Paul Nugent from Wakelin Property Advisory says we are in for some pleasant surprises with the market this year.
Kevin: With his view on what the market is going to look like in 2016, I’m joined now by Paul Nugent, who’s a director at Wakelin Property Advisory.
Hi, Paul. Thanks for your time.
Paul: Thanks very much, Kevin.
Kevin: What do you think we’re going to be saying about the property market this time next year?
Paul: I think we’ll probably be most pleasantly surprised by how resilient the market has been and that we probably won’t be getting the downturn that many have predicted.
Kevin: Yes, there have been some pretty dire predictions. Were there any big property surprises in 2015 for you?
Paul: I think there were several, to be honest with you. Firstly, it was that the government and APRA were unusually strict in tightening up lending policies. In the past, we’ve had a lot of jawboning, but this year, they actually came through, and I think that’s had some quite beneficial consequences.
The other interesting area has been where they’ve had an unusually strong response to overseas buyers breaking laws. That’s probably, once again, been a positive for the overall market as we finish the year.
Realistically, I think we thought that the market would show some good growth and some strength this year, but I think the level of growth in both the Sydney and Melbourne markets in particular has been far greater than anticipated.
Kevin: You mentioned overseas buyers there. Have the restrictions that the government placed on them been any sort of a dampener? Has it slowed that part of the market down a bit, Paul?
Paul: Yes, Kevin, I think it has, most certainly. The second half of the year has been very different to the first half of the year, where we saw people rampantly buying whatever suited them and flouting the laws.
There’s been quite a realignment, and that’s principally happened in two sectors of the market: the top end of the market and also, particularly in the Melbourne situation, in the prized eastern, middle eastern suburbs in the school belts, where many overseas buyers have been paying what we would suggest are fairly hefty premiums to acquire residential properties.
Kevin: Paul, what are the markets that you’re going to be watching in 2016?
Paul: There will be the usual ones. It’ll be the inner suburban markets. It’ll be interesting to see what happens in Sydney, to see if prices actually go backwards or whether they just level off. I think Brisbane and Melbourne are probably looking as though they’re going to show a bit of growth next year, particularly in the first half of the year. That would be my prediction.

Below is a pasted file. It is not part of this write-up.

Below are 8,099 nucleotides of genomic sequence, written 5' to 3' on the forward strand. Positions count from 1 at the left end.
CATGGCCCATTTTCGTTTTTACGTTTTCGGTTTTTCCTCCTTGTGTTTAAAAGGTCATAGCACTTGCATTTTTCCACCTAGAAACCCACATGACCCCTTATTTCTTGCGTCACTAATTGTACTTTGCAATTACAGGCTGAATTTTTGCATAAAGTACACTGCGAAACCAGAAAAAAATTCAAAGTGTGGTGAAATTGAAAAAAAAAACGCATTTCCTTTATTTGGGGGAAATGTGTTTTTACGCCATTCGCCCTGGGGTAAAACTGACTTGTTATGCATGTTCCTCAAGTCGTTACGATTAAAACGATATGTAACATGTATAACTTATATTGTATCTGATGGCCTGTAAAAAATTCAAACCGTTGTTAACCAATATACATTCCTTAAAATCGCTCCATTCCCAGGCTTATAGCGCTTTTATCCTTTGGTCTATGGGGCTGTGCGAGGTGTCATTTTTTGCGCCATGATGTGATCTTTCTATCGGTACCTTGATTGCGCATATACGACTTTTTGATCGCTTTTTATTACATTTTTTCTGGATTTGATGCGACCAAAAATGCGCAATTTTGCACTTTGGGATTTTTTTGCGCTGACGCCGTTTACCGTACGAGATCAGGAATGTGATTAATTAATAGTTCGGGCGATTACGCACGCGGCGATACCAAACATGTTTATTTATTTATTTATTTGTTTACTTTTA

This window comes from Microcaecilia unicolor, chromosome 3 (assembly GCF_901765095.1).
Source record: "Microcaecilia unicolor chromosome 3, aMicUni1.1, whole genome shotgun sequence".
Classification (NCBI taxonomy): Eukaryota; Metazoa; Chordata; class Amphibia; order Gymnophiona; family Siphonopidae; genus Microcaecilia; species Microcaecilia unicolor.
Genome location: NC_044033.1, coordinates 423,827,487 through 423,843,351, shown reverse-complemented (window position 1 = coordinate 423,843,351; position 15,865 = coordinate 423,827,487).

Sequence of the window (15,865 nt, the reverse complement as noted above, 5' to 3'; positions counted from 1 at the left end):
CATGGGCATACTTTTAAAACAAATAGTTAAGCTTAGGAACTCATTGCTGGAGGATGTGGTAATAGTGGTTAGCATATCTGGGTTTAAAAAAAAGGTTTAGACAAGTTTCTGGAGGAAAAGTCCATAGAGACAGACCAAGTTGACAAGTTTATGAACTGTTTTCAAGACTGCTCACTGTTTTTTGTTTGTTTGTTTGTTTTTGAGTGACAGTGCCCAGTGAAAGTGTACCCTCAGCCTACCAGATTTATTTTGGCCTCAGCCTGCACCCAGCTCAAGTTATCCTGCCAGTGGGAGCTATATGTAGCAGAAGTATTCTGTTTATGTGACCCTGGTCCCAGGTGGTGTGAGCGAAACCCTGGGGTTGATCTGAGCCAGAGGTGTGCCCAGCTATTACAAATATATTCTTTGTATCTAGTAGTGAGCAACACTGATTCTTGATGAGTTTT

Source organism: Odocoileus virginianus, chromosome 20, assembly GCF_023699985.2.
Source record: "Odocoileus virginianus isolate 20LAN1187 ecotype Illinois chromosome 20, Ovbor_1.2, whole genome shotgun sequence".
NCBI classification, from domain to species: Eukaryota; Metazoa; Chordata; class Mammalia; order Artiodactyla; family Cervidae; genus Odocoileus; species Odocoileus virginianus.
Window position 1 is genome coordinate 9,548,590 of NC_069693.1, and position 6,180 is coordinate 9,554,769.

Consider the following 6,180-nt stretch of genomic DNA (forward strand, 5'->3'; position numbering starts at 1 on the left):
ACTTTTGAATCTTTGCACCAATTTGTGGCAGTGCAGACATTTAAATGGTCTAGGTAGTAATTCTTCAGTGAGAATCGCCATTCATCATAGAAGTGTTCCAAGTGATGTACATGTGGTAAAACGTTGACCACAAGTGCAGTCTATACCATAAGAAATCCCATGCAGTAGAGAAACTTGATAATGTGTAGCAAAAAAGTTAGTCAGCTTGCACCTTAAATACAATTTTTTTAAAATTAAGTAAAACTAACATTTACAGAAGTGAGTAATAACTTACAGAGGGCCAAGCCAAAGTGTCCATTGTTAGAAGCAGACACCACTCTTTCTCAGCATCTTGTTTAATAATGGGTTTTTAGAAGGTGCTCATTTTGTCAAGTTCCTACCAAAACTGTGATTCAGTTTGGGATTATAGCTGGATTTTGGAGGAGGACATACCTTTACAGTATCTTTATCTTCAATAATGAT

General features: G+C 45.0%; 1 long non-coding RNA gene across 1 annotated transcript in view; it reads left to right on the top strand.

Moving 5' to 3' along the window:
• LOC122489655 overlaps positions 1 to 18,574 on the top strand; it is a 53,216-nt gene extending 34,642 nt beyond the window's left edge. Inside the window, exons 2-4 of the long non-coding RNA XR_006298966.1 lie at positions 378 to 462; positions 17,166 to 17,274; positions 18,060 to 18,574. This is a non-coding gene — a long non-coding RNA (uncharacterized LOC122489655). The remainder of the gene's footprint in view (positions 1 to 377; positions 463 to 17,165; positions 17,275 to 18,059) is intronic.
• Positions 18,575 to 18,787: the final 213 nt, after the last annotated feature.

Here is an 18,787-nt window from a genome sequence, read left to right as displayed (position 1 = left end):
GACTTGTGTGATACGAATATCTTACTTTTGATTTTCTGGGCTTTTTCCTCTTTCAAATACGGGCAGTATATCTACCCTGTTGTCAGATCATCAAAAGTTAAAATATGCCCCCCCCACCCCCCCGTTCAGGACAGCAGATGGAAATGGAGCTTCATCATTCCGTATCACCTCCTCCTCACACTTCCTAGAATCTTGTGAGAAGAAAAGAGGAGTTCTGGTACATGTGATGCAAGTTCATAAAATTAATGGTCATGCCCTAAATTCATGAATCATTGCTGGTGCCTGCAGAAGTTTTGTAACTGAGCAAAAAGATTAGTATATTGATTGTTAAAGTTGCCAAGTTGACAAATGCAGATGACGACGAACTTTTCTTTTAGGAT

Kevin: You mentioned Brisbane and Melbourne there. Brisbane is probably long overdue for some price increases. Do you see it growing as rapidly as some of those southern markets, Sydney and Melbourne?
Paul: I don’t think Brisbane will ever perform in the same way that Sydney and Melbourne do, and that’s just off the back of population growth and demographics.
Kevin: What advice would you have for someone wanting to start a property portfolio in 2016?
Paul: The very best thing that one could do is establish their budget upfront. It’s most important that people get the go-ahead from their lending institution and sort out that budget because the budget is going to dictate the quality of the asset they can buy.
Now, in doing that and establishing those parameters, it’s then a matter of scouring the market and buying the very best property that one can within the financial range that is available – not going out on a limb, not trying to find hot spots in the market, and most certainly – most certainly – steering clear of the new multi-unit high rise sectors.
Kevin: You mentioned a couple of things there – one, the high rise – but the thing you haven’t mentioned for me, and I want to ask you about this, is affordability and particularly some of the regional markets around Australia. Are they good propositions for someone to get started as an investor?
Paul: Not necessarily as an investor. In fact, off the back of the changing tide in the mining boom, we’ve seen many regional areas in Western Australia come right off the boil and we’ve seen prices go backwards at a great rate of knots.
I think if one’s wanting to get into the market as an owner-occupier and it suits one to be in a regional area, by all means, affordability is a very attractive factor in choosing a location. From an investment point of view, they still worry me because properties in regional areas as investments tend to be yield-driven rather than capital growth-driven.
I think that the essence of getting property investment right is buying something that has strong capital growth, and it’s not as likely to happen in a regional area. However, having said that, if it’s one’s first foray into the market and it gets someone started, perhaps one should consider it as part of the cornerstone but with a view to getting into a strong capital growth market down the track.
Kevin: Paul, great advice and thank you very much for your time. Paul Nugent has been my guest, director of Wakelin Property Advisory.
Paul: Thank you so much, Kevin. All the best.